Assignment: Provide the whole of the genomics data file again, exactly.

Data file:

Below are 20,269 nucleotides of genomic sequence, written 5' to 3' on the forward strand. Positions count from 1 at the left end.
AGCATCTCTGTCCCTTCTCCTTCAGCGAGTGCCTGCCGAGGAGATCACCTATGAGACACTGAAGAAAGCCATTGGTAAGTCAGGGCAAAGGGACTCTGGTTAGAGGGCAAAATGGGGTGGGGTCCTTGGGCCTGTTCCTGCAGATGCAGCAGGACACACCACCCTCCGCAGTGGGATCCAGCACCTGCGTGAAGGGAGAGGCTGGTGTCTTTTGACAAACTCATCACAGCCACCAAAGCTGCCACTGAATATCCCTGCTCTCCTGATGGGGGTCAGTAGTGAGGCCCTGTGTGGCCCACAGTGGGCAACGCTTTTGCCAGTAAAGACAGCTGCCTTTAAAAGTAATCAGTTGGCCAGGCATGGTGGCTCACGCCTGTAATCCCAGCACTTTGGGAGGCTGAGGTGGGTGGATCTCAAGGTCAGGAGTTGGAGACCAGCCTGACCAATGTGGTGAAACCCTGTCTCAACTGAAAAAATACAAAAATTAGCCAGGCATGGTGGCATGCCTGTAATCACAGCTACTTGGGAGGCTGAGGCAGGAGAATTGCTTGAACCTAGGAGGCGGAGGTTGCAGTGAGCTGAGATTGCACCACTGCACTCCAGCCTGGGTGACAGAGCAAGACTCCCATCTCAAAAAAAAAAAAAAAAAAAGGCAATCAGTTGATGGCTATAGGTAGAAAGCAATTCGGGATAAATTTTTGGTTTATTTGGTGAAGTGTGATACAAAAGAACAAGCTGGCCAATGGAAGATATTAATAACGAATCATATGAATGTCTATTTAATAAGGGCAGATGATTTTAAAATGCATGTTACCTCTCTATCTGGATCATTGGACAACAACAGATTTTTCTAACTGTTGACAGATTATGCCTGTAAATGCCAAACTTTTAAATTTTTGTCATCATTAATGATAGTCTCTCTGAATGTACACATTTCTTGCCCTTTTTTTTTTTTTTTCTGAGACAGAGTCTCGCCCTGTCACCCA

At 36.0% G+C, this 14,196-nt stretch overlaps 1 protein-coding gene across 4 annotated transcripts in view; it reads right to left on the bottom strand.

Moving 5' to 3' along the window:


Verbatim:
Below are 20,269 nucleotides of genomic sequence, written 5' to 3' on the forward strand. Positions count from 1 at the left end.
AGCATCTCTGTCCCTTCTCCTTCAGCGAGTGCCTGCCGAGGAGATCACCTATGAGACACTGAAGAAAGCCATTGGTAAGTCAGGGCAAAGGGACTCTGGTTAGAGGGCAAAATGGGGTGGGGTCCTTGGGCCTGTTCCTGCAGATGCAGCAGGACACACCACCCTCCGCAGTGGGATCCAGCACCTGCGTGAAGGGAGAGGCTGGTGTCTTTTGACAAACTCATCACAGCCACCAAAGCTGCCACTGAATATCCCTGCTCTCCTGATGGGGGTCAGTAGTGAGGCCCTGTGTGGCCCACAGTGGGCAACGCTTTTGCCAGTAAAGACAGCTGCCTTTAAAAGTAATCAGTTGGCCAGGCATGGTGGCTCACGCCTGTAATCCCAGCACTTTGGGAGGCTGAGGTGGGTGGATCTCAAGGTCAGGAGTTGGAGACCAGCCTGACCAATGTGGTGAAACCCTGTCTCAACTGAAAAAATACAAAAATTAGCCAGGCATGGTGGCATGCCTGTAATCACAGCTACTTGGGAGGCTGAGGCAGGAGAATTGCTTGAACCTAGGAGGCGGAGGTTGCAGTGAGCTGAGATTGCACCACTGCACTCCAGCCTGGGTGACAGAGCAAGACTCCCATCTCAAAAAAAAAAAAAAAAAAAGGCAATCAGTTGATGGCTATAGGTAGAAAGCAATTCGGGATAAATTTTTGGTTTATTTGGTGAAGTGTGATACAAAAGAACAAGCTGGCCAATGGAAGATATTAATAACGAATCATATGAATGTCTATTTAATAAGGGCAGATGATTTTAAAATGCATGTTACCTCTCTATCTGGATCATTGGACAACAACAGATTTTTCTAACTGTTGACAGATTATGCCTGTAAATGCCAAACTTTTAAATTTTTGTCATCATTAATGATAGTCTCTCTGAATGTACACATTTCTTGCCCTTTTTTTTTTTTTTTCTGAGACAGAGTCTCGCCCTGTCACCCA

At 36.0% G+C, this 14,196-nt stretch overlaps 1 protein-coding gene across 4 annotated transcripts in view; it reads right to left on the bottom strand.

Moving 5' to 3' along the window: